The loss to traction lines in all principal cities by the evasion and the dodging of passengers, and by the misconduct of conductors, is estimated at from 5 to 10 per cent. of their gross earnings. The aggregate loss to shareholders of traction companies throughout the country must amount to a great many millions of dollars annually.
Now, gentlemen, a few words more about The American Association. That Association voted at its last meeting to accept the invitation of The Pennsylvania Institute of Certified Public Accountants to hold its next annual meeting at Atlantic City, in this State, in October. It is understood that the Certified Public Accountants of the State of New Jersey and The New York State Society of Certified Public Accountants are to join with The Pennsylvania Institute of Certified Public Accountants in making the strongest host The American Association of Public Accountants, or, indeed any other gathering of public accountants in this country, has ever had. The Committee on Annual Meeting 1908 is very much alive to the needs of that occasion, and is already actively engaged in plans that promise much for our enlightenment and entertainment.
I thank you for your attention.
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EDITORIAL. Life Insurance and Valuations. The life insurance companies have during the recent financial disturbances been much exercised in regard to the valuation of their bonds, or fixed-term securities, in which a large part of their funds is invested. They are opening their eyes to the false and unphilosophical system which has been carelessly followed in the past, and it is believed that a scientific and logical method will be introduced. The companies are especially in a hard position from the fact that they are subject to the supervision of as many insurance commissioners as there are States in the Union, to say nothing of their foreign business. These officials must pass upon the solvency of the companies: that is, whether the assets which they hold are sufficient to meet in due time the liabilities for which they have pledged themselves, and which mature as deaths occur. As these officials, guided by their State laws and their own judgment, may greatly differ, it is possible for a company to be pronounced insolvent in some states and entirely solvent in others: a case analogous to that result of our dual system of government whereby a man who is single in Dakota is married in New Jersey, or sane while in Virginia, but insane as soon as he comes into New York. To add to the perplexity of the case, it may be said with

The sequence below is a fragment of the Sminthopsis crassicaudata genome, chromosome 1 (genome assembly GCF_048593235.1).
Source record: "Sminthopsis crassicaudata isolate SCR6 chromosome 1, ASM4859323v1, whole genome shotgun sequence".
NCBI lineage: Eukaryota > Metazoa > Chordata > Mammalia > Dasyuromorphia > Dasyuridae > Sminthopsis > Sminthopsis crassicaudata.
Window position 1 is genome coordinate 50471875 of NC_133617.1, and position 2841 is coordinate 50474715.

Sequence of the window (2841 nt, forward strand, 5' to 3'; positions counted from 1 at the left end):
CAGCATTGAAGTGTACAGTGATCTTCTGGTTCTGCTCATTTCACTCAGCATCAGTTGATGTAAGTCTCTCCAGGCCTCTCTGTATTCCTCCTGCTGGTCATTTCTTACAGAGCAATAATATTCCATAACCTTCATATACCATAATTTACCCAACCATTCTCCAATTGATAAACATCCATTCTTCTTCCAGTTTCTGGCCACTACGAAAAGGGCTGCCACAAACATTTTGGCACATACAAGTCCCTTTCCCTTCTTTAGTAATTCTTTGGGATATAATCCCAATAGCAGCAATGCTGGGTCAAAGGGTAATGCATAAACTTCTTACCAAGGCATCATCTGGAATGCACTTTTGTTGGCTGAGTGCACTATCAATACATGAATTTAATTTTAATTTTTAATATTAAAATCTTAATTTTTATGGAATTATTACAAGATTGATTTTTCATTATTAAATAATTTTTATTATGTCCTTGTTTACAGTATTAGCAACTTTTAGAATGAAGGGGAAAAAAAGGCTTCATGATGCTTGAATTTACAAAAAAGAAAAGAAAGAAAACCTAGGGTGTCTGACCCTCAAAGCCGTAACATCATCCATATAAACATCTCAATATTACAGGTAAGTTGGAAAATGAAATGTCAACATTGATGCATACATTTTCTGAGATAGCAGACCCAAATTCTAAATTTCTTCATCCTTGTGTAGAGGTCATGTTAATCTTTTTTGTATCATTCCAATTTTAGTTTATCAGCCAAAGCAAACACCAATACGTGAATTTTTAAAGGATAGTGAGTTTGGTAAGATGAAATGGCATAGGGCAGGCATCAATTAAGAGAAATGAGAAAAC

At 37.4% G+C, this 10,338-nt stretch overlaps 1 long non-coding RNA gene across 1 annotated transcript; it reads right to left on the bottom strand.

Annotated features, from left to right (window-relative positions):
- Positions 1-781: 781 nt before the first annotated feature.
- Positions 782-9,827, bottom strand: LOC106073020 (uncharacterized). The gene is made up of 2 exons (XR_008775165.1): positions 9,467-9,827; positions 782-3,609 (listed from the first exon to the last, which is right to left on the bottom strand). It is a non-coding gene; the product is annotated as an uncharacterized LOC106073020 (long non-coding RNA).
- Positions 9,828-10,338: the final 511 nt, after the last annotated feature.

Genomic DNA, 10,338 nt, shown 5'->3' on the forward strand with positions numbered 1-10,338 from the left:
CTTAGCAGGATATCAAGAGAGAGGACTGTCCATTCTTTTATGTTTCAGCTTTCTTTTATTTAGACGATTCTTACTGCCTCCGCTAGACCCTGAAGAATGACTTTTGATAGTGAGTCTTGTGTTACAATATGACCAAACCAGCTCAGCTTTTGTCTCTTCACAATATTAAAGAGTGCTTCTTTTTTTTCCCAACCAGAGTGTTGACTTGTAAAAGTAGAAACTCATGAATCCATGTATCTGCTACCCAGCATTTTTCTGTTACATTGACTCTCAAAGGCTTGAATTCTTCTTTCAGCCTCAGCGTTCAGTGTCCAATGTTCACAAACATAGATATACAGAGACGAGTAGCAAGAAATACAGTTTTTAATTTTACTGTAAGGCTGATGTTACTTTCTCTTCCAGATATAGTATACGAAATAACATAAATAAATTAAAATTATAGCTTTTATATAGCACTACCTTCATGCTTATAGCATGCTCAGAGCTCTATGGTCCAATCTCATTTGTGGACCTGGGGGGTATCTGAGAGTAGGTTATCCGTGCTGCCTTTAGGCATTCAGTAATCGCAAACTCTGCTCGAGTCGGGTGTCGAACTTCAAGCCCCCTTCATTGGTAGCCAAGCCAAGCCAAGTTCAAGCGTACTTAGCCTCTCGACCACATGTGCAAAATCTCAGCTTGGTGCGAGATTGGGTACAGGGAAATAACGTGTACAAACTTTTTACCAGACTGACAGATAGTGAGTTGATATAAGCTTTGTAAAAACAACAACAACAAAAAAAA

moderation that not every one of the gentlemen in office is a trained insurance expert and accountant.